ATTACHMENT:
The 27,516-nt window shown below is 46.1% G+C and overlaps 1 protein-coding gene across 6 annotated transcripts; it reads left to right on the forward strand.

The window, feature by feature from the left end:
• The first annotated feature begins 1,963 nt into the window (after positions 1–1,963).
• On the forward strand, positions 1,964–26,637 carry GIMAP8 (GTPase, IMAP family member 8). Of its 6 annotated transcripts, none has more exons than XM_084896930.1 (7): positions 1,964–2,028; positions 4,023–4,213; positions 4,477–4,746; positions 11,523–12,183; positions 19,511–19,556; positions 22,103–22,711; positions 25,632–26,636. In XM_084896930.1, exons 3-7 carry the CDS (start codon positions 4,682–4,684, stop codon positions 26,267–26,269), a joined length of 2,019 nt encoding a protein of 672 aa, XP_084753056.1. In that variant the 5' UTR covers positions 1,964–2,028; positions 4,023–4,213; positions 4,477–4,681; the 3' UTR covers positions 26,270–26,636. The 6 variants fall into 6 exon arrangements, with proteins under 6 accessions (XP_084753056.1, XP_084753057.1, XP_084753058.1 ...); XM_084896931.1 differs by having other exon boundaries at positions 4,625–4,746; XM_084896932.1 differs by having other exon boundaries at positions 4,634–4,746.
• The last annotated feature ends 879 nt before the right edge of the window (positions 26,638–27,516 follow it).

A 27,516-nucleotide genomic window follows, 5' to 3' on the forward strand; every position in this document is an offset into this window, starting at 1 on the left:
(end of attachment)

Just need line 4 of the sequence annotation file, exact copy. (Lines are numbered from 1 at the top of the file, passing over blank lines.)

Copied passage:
• On the forward strand, positions 1,964–26,637 carry GIMAP8 (GTPase, IMAP family member 8). Of its 6 annotated transcripts, none has more exons than XM_084896930.1 (7): positions 1,964–2,028; positions 4,023–4,213; positions 4,477–4,746; positions 11,523–12,183; positions 19,511–19,556; positions 22,103–22,711; positions 25,632–26,636. In XM_084896930.1, exons 3-7 carry the CDS (start codon positions 4,682–4,684, stop codon positions 26,267–26,269), a joined length of 2,019 nt encoding a protein of 672 aa, XP_084753056.1. In that variant the 5' UTR covers positions 1,964–2,028; positions 4,023–4,213; positions 4,477–4,681; the 3' UTR covers positions 26,270–26,636. The 6 variants fall into 6 exon arrangements, with proteins under 6 accessions (XP_084753056.1, XP_084753057.1, XP_084753058.1 ...); XM_084896931.1 differs by having other exon boundaries at positions 4,625–4,746; XM_084896932.1 differs by having other exon boundaries at positions 4,634–4,746.